The Edge Vignale’s extended leather upholstery turns out to be quite an effective route to lifting the car’s cabin ambience. It’s very widely deployed indeed: not just on the seats, but the interior door panels and armrests, the centre console and the upper dashboard. And such generous use is a wise move, because the prominence of hard, dull interior plastics generally works towards the undoing of the regular Edge’s credibility as a decent rival to a European premium-brand SUV. The more of those plastics that can be covered up with plush hide, the more believable the car’s claim seems.
The Vignale’s prevailing standard on material quality isn’t totally convincing, though, and this is mostly to do with the few nastier, slightly ill-fitting bits of plastic that remain: the ugly-lidded central storage cubby sitting on top of the centre stack, for example, or the cover for the cubby at its base. You just wouldn’t find fittings this cheap feeling on the cars the Edge is trying to compete with. That’s a great shame because, where the cabin’s extra-rich design and specification works, it works well. The car’s seats are very comfy and appealing to the senses, occupant space is good and boot space is outstanding.
The Edge’s 207bhp 2.0-litre TDI diesel engine is well mannered at all times: smooth at a standstill, hushed at a cruise and remaining fairly civil even when stretched. It doesn’t make for particularly assertive outright pace in a car of this size and heft, but the engine does feel torquey and works particularly well with the twin-clutch gearbox on part-throttle, making the car easy-to-drive in town.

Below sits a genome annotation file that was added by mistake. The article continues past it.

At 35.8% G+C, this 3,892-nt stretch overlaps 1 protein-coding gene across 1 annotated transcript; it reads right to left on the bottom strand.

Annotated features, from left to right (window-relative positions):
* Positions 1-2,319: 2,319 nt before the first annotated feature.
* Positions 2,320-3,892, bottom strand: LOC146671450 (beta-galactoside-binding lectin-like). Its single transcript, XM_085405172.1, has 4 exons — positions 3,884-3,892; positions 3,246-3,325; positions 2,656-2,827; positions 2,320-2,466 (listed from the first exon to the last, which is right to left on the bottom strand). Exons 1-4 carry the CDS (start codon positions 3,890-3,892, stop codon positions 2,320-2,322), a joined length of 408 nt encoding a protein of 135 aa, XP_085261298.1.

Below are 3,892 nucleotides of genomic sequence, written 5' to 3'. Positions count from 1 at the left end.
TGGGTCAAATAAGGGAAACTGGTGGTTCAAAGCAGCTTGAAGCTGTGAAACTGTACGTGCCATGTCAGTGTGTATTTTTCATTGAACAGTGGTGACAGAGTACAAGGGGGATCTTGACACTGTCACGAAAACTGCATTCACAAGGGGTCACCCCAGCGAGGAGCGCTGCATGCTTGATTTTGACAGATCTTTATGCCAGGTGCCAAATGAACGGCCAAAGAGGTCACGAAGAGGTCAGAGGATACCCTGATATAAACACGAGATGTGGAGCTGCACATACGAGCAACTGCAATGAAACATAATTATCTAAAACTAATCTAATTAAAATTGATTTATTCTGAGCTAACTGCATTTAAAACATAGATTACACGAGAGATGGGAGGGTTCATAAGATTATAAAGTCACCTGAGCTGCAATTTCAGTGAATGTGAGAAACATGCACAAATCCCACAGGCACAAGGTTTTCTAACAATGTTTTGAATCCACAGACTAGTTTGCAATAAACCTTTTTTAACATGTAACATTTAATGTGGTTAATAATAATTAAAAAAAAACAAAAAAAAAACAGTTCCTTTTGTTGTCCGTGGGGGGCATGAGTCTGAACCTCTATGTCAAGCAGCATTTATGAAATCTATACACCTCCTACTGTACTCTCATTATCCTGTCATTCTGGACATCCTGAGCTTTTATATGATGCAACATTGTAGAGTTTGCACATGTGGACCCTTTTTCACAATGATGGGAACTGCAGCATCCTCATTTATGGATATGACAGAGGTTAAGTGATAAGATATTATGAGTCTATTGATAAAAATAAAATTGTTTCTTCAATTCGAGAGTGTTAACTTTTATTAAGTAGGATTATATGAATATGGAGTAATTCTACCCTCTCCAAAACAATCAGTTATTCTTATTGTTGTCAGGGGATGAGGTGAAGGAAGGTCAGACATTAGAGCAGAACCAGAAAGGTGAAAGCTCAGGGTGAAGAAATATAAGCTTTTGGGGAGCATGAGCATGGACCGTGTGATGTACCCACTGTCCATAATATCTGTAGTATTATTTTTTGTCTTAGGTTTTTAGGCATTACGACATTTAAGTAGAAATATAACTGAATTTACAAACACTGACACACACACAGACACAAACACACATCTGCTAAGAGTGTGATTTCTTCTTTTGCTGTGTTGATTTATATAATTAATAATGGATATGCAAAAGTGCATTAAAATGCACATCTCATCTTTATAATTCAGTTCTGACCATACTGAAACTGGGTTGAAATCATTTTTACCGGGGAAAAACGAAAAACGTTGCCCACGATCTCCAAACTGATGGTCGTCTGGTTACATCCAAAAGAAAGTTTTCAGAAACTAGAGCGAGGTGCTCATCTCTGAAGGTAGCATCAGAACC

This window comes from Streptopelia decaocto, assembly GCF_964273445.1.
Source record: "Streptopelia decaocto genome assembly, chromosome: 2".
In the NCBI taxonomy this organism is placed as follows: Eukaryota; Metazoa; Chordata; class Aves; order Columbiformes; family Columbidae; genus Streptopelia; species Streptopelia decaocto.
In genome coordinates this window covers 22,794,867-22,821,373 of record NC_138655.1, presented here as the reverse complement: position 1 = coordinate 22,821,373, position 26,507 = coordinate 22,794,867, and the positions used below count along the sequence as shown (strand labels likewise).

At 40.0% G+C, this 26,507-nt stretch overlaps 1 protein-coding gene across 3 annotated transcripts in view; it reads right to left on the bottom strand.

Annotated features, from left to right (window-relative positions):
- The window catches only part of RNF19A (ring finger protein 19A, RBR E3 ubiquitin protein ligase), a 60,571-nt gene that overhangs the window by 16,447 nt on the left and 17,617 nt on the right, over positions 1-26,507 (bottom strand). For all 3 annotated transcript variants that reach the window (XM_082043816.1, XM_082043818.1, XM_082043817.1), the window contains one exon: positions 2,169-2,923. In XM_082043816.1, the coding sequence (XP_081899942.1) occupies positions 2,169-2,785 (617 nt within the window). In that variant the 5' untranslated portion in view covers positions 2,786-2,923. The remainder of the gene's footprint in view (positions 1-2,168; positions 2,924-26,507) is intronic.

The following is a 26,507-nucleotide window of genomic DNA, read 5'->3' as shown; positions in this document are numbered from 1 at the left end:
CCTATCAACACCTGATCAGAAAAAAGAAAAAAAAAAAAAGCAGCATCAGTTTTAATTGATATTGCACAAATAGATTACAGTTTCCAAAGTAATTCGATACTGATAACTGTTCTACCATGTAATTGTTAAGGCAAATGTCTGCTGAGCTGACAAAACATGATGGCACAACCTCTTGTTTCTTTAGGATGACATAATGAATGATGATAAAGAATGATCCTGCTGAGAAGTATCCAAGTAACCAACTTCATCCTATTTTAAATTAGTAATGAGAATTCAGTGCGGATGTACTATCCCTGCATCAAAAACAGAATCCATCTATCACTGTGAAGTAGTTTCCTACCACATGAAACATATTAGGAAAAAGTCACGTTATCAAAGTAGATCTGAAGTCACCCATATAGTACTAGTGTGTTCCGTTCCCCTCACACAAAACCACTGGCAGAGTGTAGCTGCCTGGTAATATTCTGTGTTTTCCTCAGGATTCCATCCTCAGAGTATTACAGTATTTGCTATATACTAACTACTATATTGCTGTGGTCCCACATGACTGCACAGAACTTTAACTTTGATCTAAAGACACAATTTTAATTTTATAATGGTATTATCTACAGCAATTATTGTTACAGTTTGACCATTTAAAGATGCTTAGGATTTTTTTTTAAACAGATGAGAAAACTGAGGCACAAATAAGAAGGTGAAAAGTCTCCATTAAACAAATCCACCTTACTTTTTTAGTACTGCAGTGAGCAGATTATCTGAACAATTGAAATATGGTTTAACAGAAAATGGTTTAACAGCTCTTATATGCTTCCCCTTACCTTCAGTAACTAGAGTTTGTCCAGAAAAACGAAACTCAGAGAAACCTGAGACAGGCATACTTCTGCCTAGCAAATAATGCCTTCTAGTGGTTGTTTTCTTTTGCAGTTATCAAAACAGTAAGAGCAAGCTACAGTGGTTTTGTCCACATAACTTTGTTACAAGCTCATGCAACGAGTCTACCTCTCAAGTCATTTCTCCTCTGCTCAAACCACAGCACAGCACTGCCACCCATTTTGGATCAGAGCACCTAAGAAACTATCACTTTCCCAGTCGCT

Contributing to interior refinement is an active noise cancellation system that detects cabin noise and broadcasts opposing sound waves to mitigate your perception of that noise. Since there’s no button to switch it on and off, it’s impossible to say how effective the system is – but the Edge certainly seems a pleasant cruiser. What Ford’s Vignale brochure may not make clear is that the noise cancelling system is standard-fit on the entry-level Edge, rather than a luxury-enabling perk of the full-house version.
Beneath the Edge’s skin there are, in fact, no mechanical differences between a Vignale and its brethren. But handily, Ford did a habitually thorough job of developing the regular car’s ride and handling – and so, like every Edge, the Vignale handles surprisingly keenly for something so large, and it rides quite well.
The standard-fit suspension and steering systems are well-suited to the car, endowing a taut but usually fluent primary ride, and a meaty and direct feel to the tiller that’s well-matched to the car’s grip levels, and that makes for a wieldy and pleasingly precise handling impression both around town and on a swooping B-road. On the motorway, there’s great high-speed stability to the chassis and plenty of centre-feel to the steering, too.
Our test car rode on optional 20in alloys and low-profile tyres, whose unsprung mass and shortness-of-sidewall was a bit noticeable in some brittleness to the ride over sharper edges, and some unhelpful weight to the steering off-centre. Neither shortcoming was enough to spoil a generally relaxed but responsive and enjoyable drive, though.